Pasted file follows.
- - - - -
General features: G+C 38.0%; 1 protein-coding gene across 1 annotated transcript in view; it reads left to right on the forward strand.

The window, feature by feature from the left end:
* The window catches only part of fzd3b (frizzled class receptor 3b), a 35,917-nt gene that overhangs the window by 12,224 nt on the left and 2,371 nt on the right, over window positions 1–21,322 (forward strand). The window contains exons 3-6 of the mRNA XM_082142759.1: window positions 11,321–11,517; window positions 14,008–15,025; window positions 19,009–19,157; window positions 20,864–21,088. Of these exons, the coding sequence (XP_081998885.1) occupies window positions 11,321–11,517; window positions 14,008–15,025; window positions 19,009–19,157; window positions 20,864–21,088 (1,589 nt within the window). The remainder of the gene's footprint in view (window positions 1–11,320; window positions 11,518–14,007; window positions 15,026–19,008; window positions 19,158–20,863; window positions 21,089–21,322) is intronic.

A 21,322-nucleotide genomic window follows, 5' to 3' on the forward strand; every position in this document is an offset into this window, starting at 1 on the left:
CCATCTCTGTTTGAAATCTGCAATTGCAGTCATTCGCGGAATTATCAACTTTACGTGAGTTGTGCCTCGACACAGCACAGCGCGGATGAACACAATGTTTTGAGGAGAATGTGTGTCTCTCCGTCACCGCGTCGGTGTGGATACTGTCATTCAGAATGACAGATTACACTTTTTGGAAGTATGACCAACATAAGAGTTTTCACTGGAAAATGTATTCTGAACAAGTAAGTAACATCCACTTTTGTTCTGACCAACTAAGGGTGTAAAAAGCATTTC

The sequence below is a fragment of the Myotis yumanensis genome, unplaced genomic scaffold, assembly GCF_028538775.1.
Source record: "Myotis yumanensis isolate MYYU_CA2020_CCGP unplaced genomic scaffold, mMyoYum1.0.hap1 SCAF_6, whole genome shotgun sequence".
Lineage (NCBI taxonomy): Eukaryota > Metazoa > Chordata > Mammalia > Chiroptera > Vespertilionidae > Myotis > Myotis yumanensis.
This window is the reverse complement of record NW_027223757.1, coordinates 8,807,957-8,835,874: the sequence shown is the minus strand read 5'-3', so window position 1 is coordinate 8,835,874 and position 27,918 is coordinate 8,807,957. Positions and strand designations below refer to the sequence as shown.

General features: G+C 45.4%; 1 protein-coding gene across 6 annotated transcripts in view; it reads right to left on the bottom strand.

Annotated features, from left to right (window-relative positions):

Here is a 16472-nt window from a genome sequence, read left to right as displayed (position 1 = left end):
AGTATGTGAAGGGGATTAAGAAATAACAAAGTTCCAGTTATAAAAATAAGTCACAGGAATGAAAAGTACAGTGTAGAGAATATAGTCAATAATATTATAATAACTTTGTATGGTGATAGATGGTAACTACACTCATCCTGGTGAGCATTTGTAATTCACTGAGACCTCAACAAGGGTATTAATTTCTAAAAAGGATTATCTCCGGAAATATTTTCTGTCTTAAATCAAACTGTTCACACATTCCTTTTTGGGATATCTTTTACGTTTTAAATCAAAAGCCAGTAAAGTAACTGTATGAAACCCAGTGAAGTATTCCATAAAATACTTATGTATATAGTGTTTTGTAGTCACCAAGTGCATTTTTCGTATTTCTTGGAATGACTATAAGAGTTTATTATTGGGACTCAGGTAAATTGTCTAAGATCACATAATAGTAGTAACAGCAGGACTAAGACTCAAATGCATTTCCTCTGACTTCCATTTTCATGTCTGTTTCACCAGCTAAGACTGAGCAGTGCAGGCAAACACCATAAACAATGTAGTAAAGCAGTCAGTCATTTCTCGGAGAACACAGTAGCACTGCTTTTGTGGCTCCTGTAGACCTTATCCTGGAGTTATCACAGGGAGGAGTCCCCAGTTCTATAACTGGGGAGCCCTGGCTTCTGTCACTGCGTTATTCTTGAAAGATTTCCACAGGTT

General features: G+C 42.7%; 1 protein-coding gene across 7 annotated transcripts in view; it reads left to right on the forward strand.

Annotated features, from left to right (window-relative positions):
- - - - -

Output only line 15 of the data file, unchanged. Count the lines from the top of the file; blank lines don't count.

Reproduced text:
Annotated features, from left to right (window-relative positions):